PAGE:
Everyone LOVES a good series. Characters you can root for or loathe. Plotlines that twist and turn. Emotions that run the gamut from sizzling to seething. And, best of all, the promise that there’s more to follow.

I LOVE reading a series. And I LOVE writing a series. I’ve completed several of them: the “Bass family of Texas” and “Dakota” historicals writing as Dana Ransom and “Men of Pride County” post-Civil War series as Rosalyn West,  and under my own name, the contemporary romantic suspense “Warrior” series and  paranormal vampire series “Touched by Midnight”.  And, I’ve just concluded my 15-book “By Moonlight” shapeshifter series with its final book, RISE BY MOONLIGHT.

A great series depends upon several vital points:

  1. Reader expectation
  2. Larger than Life characters
  3. A strong underlying plot thread tying the books together
  4. Investment in the emotions and struggles of the Heroes and Villains
  5. Fresh situations and surprises
  6. Stand-alone plotlines
  7. Satisfying conclusions along the way


  1. A BIG emotional payoff

Reader expectation determines audience. Some books/series cross genre lines, increasing that readership, but one fact holds true: Readers like to know what they’re getting when they invest for the long haul. Twist and turns and surprises are expected, but no faithful reader wants to put time and money into a series that loses its way. They’ll follow a path that forks in unexpected directions as long as it doesn’t endlessly wander (or fall off a cliff). And, they want that journey to have a satisfying ending. NOTHING is worse than enjoying the ride without ever reaching the destination. Sometimes, that isn’t the author’s fault if writing for a publisher.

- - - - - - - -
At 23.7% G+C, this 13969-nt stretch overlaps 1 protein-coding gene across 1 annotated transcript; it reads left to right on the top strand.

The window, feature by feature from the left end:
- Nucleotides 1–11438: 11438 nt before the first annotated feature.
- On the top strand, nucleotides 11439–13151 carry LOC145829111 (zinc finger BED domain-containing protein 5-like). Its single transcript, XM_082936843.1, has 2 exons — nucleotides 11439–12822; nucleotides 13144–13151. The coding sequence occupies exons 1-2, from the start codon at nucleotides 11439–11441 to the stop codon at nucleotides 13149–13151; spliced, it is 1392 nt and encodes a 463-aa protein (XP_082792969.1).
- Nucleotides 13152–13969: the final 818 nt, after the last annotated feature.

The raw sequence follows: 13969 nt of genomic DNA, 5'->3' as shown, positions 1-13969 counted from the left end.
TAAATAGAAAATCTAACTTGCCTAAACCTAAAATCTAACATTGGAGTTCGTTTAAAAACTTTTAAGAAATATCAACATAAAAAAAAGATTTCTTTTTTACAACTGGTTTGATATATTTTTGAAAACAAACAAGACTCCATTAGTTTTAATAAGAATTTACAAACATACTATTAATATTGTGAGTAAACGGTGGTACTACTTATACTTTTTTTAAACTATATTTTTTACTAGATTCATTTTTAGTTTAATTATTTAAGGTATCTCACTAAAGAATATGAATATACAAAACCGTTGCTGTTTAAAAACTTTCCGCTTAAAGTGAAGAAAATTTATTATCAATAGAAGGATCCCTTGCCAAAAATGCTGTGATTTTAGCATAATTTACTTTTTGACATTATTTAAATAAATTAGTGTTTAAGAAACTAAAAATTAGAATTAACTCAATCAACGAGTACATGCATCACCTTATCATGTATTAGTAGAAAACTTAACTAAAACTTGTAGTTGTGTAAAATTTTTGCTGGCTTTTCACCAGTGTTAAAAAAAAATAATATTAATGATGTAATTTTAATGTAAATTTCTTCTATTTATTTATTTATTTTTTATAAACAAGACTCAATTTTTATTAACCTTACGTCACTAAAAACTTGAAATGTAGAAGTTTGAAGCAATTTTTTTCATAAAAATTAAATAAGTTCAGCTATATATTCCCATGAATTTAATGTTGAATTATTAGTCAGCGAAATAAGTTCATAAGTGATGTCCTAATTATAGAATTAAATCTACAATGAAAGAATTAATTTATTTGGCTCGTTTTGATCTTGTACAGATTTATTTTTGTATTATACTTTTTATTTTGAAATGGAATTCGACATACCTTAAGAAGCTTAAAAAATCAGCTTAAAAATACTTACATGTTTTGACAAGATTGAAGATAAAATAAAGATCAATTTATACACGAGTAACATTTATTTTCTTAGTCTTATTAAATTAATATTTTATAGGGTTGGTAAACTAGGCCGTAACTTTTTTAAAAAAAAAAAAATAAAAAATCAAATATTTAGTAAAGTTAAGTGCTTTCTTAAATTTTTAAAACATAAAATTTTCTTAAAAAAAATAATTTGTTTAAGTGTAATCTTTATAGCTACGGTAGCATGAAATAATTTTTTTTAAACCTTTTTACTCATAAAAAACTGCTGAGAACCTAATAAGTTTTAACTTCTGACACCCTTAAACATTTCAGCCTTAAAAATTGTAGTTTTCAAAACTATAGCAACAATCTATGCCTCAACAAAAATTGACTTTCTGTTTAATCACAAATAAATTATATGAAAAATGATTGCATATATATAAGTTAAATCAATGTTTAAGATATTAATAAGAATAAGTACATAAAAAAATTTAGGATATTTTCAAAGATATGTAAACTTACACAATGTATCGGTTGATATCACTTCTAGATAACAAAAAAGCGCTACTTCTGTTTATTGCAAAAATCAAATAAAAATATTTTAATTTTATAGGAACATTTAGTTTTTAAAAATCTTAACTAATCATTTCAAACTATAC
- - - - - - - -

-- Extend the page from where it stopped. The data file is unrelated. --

A series can follow a main character or couple, can branch off to include family, generations, friends or even a place or event. Linking those elements to bring the reader smoothly and with anticipation from one to the next is the trick. The first book is the anchor that sets up the world, the players, and the stakes. Strong, intriguing characters are the heart that drives a series. If a reader is devoted in their seemingly impossible struggles, roots for their success, palpates at the hope of them getting together and staying together, and ferociously demands evil be conquered to preserve that happiness, they’ll be in it for the long haul. BIG is the key word. Heroic protagonists that aren’t without flaws, villains who both charm and repulse, obstacles so huge they can’t be conquered in one book.  And a storyline that neatly knits all these elements together in an ever growing, ever tightening fabric.